Posts Tagged ‘Electric Utilities’

Surprised? McCrory’s Coal Ash Proposal Falls Short

Saturday, April 19th, 2014 - posted by brian
Photo by Waterkeeper Alliance

Photo by Waterkeeper Alliance

North Carolina Gov. Pat McCrory is catching flak for a proposal on coal ash that could derail state legislators’ efforts to reform regulation of the toxic waste during the upcoming legislative session.

According to the News & Observer, McCrory’s proposal calls for “site-specific closures.” Coal ash from some ponds could be moved, other ponds would be drained and capped but likely still threaten groundwater. In other words, basically what Duke Energy has already said it plans to do.

McCrory and John Skvarla, secretary of the N.C. Department of Environment and Natural Resources, have been adamant that a one-size-fits-all approach to coal ash isn’t prudent, talking down a vocal public that believes the toxic waste should be moved from storage near waterways to safer, lined landfills.

On its face, the bill seems to signal progress, or at least make a bad situation a little bit better. For example, it would shorten the time in which Duke would have to notify the public of spills, from 48 hours to 24. OK, probably shouldn’t have been 48 hours to begin with, but we’ll take it.

Also, while the plan would not impose deadlines on Duke to address its leaky ash ponds, it would give Duke 60 days to 90 days after the plan’s passage to submit clean-up plans for ash ponds at the four plants with the most urgent pollution threats – Riverbend, Dan River, Sutton and Asheville.

Pat McCrory

Pat McCrory

But Duke already plans to remove ash from the retired Dan River plant, the site of the massive coal ash spill that reminded the public of the toxic legacy left even after coal plants are shuttered. And the company’s plans to repurpose ash from the Riverbend and Asheville plants as fill material at the Charlotte and Asheville airports are both moving forward.

So what’s the rub? After all, McCrory’s office says it still prefers that the ash be moved away from waterways. But that’s part of the problem. Leaving pond closure timelines and what to do with all that coal ash up to Duke hasn’t worked too well up to this point. The public is demanding clean water be protected, not half measures that leave people to throw their hands in the air and say “well, hopefully Duke Energy will do the right thing.”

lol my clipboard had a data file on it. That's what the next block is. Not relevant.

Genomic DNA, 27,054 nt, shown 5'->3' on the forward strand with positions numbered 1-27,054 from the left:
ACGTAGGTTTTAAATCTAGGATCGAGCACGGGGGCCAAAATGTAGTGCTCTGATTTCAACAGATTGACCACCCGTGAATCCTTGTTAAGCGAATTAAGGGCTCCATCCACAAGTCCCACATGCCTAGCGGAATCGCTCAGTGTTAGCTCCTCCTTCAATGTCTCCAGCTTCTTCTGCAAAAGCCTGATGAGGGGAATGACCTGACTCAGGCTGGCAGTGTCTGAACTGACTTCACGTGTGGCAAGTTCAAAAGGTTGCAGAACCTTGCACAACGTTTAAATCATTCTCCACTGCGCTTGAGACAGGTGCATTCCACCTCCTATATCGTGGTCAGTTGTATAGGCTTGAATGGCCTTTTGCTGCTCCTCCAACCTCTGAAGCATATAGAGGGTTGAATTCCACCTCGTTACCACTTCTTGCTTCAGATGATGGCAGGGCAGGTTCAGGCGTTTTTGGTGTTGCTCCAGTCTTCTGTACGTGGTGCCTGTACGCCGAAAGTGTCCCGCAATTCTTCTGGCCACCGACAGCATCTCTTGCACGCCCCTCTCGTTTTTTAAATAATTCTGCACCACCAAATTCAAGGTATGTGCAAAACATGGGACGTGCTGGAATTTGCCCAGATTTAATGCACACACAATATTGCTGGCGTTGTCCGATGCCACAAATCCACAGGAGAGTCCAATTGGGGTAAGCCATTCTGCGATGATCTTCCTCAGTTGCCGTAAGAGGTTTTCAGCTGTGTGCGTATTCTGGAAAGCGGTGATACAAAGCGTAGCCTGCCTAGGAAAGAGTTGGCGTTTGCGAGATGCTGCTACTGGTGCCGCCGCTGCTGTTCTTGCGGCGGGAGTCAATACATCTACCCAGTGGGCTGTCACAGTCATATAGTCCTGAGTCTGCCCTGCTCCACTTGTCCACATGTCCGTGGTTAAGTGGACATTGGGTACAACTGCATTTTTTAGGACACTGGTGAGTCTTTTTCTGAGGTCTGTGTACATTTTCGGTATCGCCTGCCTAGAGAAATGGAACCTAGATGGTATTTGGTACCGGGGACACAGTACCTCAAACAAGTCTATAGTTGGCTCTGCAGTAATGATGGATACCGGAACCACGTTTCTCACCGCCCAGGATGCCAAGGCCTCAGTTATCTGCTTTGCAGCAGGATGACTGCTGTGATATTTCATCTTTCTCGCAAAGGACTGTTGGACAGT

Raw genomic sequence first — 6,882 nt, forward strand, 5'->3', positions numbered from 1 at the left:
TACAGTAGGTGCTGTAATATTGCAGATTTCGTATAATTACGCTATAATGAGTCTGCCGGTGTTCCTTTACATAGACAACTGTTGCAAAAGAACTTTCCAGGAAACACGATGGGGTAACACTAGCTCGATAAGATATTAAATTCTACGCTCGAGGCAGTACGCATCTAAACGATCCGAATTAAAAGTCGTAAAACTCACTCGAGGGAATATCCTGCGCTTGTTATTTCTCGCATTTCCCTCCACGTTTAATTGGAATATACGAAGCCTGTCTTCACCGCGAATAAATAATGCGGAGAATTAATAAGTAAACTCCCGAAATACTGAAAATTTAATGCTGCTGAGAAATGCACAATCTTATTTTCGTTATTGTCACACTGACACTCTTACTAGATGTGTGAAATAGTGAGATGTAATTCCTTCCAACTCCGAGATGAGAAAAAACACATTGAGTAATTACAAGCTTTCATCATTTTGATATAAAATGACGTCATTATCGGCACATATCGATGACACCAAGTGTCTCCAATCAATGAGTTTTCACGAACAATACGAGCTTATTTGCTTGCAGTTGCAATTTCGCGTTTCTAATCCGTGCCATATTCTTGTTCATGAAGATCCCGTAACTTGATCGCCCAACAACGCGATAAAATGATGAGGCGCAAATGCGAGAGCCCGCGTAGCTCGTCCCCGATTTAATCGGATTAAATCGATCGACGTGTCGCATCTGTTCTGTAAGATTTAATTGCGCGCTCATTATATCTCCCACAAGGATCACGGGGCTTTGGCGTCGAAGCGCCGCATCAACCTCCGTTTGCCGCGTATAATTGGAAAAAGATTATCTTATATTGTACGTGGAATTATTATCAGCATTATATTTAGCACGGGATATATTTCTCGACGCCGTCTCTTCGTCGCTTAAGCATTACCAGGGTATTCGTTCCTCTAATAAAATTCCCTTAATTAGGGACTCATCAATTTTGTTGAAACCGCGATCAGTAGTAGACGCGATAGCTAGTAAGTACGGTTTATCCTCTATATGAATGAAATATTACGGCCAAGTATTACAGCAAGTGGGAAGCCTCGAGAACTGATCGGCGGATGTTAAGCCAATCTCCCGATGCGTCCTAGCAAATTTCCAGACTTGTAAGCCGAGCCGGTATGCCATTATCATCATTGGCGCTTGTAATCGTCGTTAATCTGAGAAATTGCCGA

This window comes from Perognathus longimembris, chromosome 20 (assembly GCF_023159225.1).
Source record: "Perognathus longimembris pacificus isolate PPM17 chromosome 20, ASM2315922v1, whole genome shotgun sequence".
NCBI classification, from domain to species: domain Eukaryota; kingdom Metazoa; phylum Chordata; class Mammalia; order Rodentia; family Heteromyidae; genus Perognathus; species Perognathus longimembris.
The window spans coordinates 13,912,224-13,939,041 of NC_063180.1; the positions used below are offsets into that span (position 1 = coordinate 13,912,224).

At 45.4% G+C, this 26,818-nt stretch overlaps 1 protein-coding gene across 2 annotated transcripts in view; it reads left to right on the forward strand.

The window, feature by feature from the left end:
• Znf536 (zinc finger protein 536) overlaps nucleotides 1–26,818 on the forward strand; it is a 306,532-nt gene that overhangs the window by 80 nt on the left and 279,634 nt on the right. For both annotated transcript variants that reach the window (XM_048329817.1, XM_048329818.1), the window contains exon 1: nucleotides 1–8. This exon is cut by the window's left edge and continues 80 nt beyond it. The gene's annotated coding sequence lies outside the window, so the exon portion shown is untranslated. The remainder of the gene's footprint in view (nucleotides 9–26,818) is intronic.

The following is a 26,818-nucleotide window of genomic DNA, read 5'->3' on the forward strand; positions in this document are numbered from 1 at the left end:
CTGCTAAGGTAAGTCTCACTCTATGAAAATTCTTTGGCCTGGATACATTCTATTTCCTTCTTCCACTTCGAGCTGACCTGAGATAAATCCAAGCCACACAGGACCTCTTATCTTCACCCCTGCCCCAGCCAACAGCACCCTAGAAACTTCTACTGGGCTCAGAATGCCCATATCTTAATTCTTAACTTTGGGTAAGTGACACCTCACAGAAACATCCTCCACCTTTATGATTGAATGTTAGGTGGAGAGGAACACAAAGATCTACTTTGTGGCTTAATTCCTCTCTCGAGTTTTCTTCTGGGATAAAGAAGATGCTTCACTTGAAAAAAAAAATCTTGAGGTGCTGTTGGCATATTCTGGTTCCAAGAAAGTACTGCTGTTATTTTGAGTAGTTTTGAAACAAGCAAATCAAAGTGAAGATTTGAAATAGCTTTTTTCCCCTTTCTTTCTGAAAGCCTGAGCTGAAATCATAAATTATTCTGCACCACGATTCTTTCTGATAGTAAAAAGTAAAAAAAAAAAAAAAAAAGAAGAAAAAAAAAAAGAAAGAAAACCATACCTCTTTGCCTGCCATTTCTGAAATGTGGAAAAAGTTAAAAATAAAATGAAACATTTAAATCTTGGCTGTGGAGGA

Citizens and environmental groups sounding off about the ties between Duke, McCrory and DENR have every reason to be skeptical. DENR’s customer-first (read: industry-first) approach had people scratching their heads long before the Dan River spill in February. And early revelations of the federal criminal investigation that followed the spill only increased the lack of trust.

Perhaps to ease those concerns, Skvarla told the News & Observer that neither McCrory’s staff nor the N.C. Department of Environment and Natural Resources consulted Duke about the proposal.

“This is our legislation, not Duke’s legislation,” said Skvarla. That’s reassuring, I suppose. But the fact that it needs to be clarified does not inspire confidence.

The governor’s proposal could also overshadow other legislation that would do more to get this big dirty ball of coal ash that’s settled in North Carolina rolling. State Sen. Tom Apodaca, a member of McCrory’s party who plans to sponsor a bill strengthening coal ash regulation, says McCrory gave legislators no advance notice of the plan.

“The governor doesn’t do legislation. The legislature does legislation,” Apodaca told the Asheville Citizen-Times. “He should have worked with the folks in the legislature to be on the same page getting legislation drafted.”

Apodaca says the plan he intends to introduce would go further.

“We’re going to mandate actual timeframes to close these (ponds), especially those that are near water sources. We’re determined to get rid of the wet ash pond at Asheville.”

Environmental groups including Appalachian Voices want the state to use its authority to move coal ash to landfills licensed to store hazardous waste. The type of waste that contains arsenic, lead, mercury, you know, coal ash. But the N.C. Environmental Management Commission recently sided with Duke Energy and also appealed the ruling that gave the state the authority to do just that.